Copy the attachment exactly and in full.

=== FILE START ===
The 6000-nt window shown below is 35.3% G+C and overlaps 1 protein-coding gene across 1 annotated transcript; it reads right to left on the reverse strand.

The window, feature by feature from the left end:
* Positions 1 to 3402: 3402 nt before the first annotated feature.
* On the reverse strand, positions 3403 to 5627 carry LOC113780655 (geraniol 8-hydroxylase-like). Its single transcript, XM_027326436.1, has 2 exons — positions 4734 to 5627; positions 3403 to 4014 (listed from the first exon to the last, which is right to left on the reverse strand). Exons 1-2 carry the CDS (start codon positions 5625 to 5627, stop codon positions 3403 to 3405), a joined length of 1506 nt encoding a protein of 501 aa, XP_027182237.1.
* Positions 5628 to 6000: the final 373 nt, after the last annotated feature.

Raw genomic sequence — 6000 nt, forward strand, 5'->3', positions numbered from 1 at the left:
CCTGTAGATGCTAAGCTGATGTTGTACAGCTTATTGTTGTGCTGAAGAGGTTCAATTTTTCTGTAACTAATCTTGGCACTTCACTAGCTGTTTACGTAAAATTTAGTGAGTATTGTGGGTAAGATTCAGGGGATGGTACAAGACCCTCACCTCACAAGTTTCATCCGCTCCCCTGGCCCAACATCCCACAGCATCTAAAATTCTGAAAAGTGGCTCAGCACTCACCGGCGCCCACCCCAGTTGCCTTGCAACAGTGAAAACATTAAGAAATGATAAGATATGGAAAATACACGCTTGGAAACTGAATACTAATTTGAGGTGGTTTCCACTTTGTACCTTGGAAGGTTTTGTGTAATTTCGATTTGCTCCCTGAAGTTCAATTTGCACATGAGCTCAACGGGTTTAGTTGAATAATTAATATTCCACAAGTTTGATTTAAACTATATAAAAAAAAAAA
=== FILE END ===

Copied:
The 6000-nt window shown below is 35.3% G+C and overlaps 1 protein-coding gene across 1 annotated transcript; it reads right to left on the reverse strand.

The window, feature by feature from the left end:
* Positions 1 to 3402: 3402 nt before the first annotated feature.
* On the reverse strand, positions 3403 to 5627 carry LOC113780655 (geraniol 8-hydroxylase-like). Its single transcript, XM_027326436.1, has 2 exons — positions 4734 to 5627; positions 3403 to 4014 (listed from the first exon to the last, which is right to left on the reverse strand). Exons 1-2 carry the CDS (start codon positions 5625 to 5627, stop codon positions 3403 to 3405), a joined length of 1506 nt encoding a protein of 501 aa, XP_027182237.1.
* Positions 5628 to 6000: the final 373 nt, after the last annotated feature.

Raw genomic sequence — 6000 nt, forward strand, 5'->3', positions numbered from 1 at the left:
CCTGTAGATGCTAAGCTGATGTTGTACAGCTTATTGTTGTGCTGAAGAGGTTCAATTTTTCTGTAACTAATCTTGGCACTTCACTAGCTGTTTACGTAAAATTTAGTGAGTATTGTGGGTAAGATTCAGGGGATGGTACAAGACCCTCACCTCACAAGTTTCATCCGCTCCCCTGGCCCAACATCCCACAGCATCTAAAATTCTGAAAAGTGGCTCAGCACTCACCGGCGCCCACCCCAGTTGCCTTGCAACAGTGAAAACATTAAGAAATGATAAGATATGGAAAATACACGCTTGGAAACTGAATACTAATTTGAGGTGGTTTCCACTTTGTACCTTGGAAGGTTTTGTGTAATTTCGATTTGCTCCCTGAAGTTCAATTTGCACATGAGCTCAACGGGTTTAGTTGAATAATTAATATTCCACAAGTTTGATTTAAACTATATAAAAAAAAAAA